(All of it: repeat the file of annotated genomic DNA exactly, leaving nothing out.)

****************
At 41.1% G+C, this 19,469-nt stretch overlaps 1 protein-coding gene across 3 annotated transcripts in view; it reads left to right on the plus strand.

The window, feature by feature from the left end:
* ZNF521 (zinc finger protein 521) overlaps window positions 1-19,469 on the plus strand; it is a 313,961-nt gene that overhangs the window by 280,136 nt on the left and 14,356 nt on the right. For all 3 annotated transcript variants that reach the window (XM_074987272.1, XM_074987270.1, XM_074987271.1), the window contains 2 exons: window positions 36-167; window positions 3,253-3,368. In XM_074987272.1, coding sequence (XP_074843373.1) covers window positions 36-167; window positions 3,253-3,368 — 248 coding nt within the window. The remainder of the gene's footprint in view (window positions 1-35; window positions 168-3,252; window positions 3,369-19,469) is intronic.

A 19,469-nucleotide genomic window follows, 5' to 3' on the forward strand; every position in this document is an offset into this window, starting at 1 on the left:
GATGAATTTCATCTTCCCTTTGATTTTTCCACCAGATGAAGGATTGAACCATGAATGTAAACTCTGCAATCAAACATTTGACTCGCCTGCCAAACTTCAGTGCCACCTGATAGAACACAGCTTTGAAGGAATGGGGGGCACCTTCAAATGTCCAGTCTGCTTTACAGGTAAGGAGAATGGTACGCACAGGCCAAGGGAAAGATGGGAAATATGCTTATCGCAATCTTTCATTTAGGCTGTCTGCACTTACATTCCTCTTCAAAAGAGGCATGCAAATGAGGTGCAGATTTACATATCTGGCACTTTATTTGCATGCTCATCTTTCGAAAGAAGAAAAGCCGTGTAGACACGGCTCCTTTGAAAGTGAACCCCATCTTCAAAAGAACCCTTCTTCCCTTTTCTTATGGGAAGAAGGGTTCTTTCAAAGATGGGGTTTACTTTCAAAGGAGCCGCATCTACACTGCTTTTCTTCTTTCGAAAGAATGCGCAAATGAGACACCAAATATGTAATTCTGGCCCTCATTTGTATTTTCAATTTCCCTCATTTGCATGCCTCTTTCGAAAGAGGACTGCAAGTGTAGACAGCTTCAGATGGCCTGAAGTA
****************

At 41.1% G+C, this 19,469-nt stretch overlaps 1 protein-coding gene across 3 annotated transcripts in view; it reads left to right on the plus strand.

The window, feature by feature from the left end:
* ZNF521 (zinc finger protein 521) overlaps window positions 1-19,469 on the plus strand; it is a 313,961-nt gene that overhangs the window by 280,136 nt on the left and 14,356 nt on the right. For all 3 annotated transcript variants that reach the window (XM_074987272.1, XM_074987270.1, XM_074987271.1), the window contains 2 exons: window positions 36-167; window positions 3,253-3,368. In XM_074987272.1, coding sequence (XP_074843373.1) covers window positions 36-167; window positions 3,253-3,368 — 248 coding nt within the window. The remainder of the gene's footprint in view (window positions 1-35; window positions 168-3,252; window positions 3,369-19,469) is intronic.

A 19,469-nucleotide genomic window follows, 5' to 3' on the forward strand; every position in this document is an offset into this window, starting at 1 on the left:
GATGAATTTCATCTTCCCTTTGATTTTTCCACCAGATGAAGGATTGAACCATGAATGTAAACTCTGCAATCAAACATTTGACTCGCCTGCCAAACTTCAGTGCCACCTGATAGAACACAGCTTTGAAGGAATGGGGGGCACCTTCAAATGTCCAGTCTGCTTTACAGGTAAGGAGAATGGTACGCACAGGCCAAGGGAAAGATGGGAAATATGCTTATCGCAATCTTTCATTTAGGCTGTCTGCACTTACATTCCTCTTCAAAAGAGGCATGCAAATGAGGTGCAGATTTACATATCTGGCACTTTATTTGCATGCTCATCTTTCGAAAGAAGAAAAGCCGTGTAGACACGGCTCCTTTGAAAGTGAACCCCATCTTCAAAAGAACCCTTCTTCCCTTTTCTTATGGGAAGAAGGGTTCTTTCAAAGATGGGGTTTACTTTCAAAGGAGCCGCATCTACACTGCTTTTCTTCTTTCGAAAGAATGCGCAAATGAGACACCAAATATGTAATTCTGGCCCTCATTTGTATTTTCAATTTCCCTCATTTGCATGCCTCTTTCGAAAGAGGACTGCAAGTGTAGACAGCTTCAGATGGCCTGAAGTA